This was a powerful speech that many Kenyans would have watched. The Nation promised to televise the same live, but when it came to, NTV was not there.

Kenyans have a lot to learn from how the Americans conducted their campaigns. They fought hard to win, but they did not physically fight each other. Can we also fight hard politically and fail to engage in fist fights? Can we argue and still remain civil to each other.

By watching Clinton endorse Obama, I was filled with that happy feeling; I felt I was part of that history being created. How I wished Kenyans could evelove to this level, having leaders who have the grasp of issues at finger tips, and as eloquent as Clinton, or yes, Obama.

Time has come when the young generation must stand up to be counted. We must create a new wave of politicians who love Kenya, just like the American politicians love America. They alwaya end their speaches with; God bless America.

I have never heard any Kenyan politician end his speech with God bless Kenya. Ours is always a plethora of confusion, heavily scaled with tribal emotions. You will find most politicians being heavily backed by people from their tribes, even if they have nothing to offer.

Time has come when the young generation have to break these tribal political leanings. Let us support he who offers Kenya hope. Not he who comes from our tribal background!

How I wish Kenyan politicians could create an enabling environment to foster Peace, National Healing and Reconciliation, so that we all build a new Loving Kenya.

How I wish the Kenyan politicians will call for forgiveness and practice the meaning of the word. How I wish all victims of the bungled elections could be released, so that we all take part in creating that new Kenya.

How I wish we could all love Kenya the more, and rally behind he who will give us that true hope for Peace, National Healing and Reconciliation.

God bless you, God bless Kenya.

By Odhiambo T Oketch,
Komarock Nairobi.


Before making her endorsement speech, Hillary Clintonsent out the following message to her supporters:

Dear Friend,

I wanted you to be one of the first to know: on Saturday, I will hold an event in Washington D.C. to thank everyone who has supported my campaign. Over the course of the last 16 months, I have been privileged and touched to witness the incredible dedication and sacrifice of so many people working for our campaign. Every minute you put into helping us win, every dollar you gave to keep up the fight meant more to me than I can ever possibly tell you.

On Saturday, I will extend my congratulations to Senator Obama and my support for his candidacy. This has been a long and hard-fought campaign, but as I have always said, my differences with Senator Obama are small compared to the differences we have with Senator McCain and the Republicans.

I have said throughout the campaign that I would strongly support Senator Obama if he were the Democratic Party’s nominee, and I intend to deliver on that promise.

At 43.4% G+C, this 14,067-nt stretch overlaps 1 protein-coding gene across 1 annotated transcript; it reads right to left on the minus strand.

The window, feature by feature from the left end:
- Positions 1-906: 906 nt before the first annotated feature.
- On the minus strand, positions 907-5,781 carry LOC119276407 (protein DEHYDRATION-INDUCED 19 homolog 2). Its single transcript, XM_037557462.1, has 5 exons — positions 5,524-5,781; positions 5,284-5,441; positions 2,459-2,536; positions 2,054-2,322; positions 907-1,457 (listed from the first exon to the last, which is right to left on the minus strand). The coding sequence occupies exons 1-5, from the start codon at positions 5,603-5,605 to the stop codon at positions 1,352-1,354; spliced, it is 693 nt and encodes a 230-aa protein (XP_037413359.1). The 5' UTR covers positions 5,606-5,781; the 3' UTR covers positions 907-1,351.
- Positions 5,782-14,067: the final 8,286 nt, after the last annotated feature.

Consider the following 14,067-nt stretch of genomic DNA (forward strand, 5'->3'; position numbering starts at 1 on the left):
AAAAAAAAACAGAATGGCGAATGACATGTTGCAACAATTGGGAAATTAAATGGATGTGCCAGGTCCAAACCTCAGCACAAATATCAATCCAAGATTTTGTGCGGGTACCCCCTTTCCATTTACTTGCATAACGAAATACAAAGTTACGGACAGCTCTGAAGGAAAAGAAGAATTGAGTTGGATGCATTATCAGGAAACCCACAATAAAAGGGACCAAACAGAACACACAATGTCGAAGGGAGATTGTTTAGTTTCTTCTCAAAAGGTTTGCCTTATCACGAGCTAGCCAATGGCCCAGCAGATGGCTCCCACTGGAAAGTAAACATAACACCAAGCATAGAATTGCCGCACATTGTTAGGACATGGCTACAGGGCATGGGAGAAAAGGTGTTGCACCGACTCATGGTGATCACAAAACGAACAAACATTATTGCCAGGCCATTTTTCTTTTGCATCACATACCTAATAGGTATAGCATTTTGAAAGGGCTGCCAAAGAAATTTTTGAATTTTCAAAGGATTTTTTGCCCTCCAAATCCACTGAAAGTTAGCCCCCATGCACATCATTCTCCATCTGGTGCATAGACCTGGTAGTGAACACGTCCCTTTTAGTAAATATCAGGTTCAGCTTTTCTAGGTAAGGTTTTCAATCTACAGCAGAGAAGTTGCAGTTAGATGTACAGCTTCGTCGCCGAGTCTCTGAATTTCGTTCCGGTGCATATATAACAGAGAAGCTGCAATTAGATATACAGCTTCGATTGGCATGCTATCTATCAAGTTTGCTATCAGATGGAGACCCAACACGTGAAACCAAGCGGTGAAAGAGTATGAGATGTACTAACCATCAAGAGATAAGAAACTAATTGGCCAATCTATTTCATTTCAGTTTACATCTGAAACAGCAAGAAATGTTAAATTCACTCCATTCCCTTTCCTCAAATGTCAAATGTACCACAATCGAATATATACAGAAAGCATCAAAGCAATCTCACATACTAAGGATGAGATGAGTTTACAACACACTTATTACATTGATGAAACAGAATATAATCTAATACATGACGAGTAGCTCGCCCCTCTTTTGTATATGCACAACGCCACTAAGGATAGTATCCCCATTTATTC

When I decided to run for president, I knew exactly why I was getting into this race: to work hard every day for the millions of Americans who need a voice in the White House.

I made you — and everyone who supported me — a promise: to stand up for our shared values and to never back down. I’m going to keep that promise today, tomorrow, and for the rest of my life.

I will be speaking on Saturday about how together we can rally the party behind Senator Obama. The stakes are too high and the task before us too important to do otherwise.

I know as I continue my lifelong work for a stronger America and a better world, I will turn to you for the support, the strength, and the commitment that you have shown me in the past 16 months. And I will always keep faith with the issues and causes that are important to you.

In the past few days, you have shown that support once again with hundreds of thousands of messages to the campaign, and again, I am touched by your thoughtfulness and kindness.

I can never possibly express my gratitude, so let me say simply, thank you.



Hillary Rodham Clinton


African Press International – API

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Progress Party now the largest in the land

Posted by African Press International on June 8, 2008

Norway’s most conservative party has suddenly cemented its position as the largest in the country, confirming a trend that voters in the traditional social welfare state are now leaning to the right.

Siv Jensen says she’s ready to be Norway’s next prime minister.


The Progress Party (Fremskrittspartiet, Frp) commanded nearly 31 percent of the vote in a new public opinion poll. The poll was conducted by research firm Norstat for Norwegian Broadcasting (NRK).

It shows a big jump in support for the Progress Party, up around four full points from another recent poll.

The party’s popularity comes at the expense of the Labour Party, which now leads Norways left-centre coalition government. Labour dropped to 26.6 percent of the vote. Its two coalition partners, the Socialist Left (SV) and Center Party (Sp), held 6.9 and 5.9 percent respectively.

Support for the Conservatives fell 1.3 points from NRKs last poll, to 17 percent. But the support they do have means that Norway’s non-socialist parties would have a clear majority in Parliament.

Progress Party leader Siv Jensen called the new figures “fantastic,” but added that “they just show a development that’s been building over time.”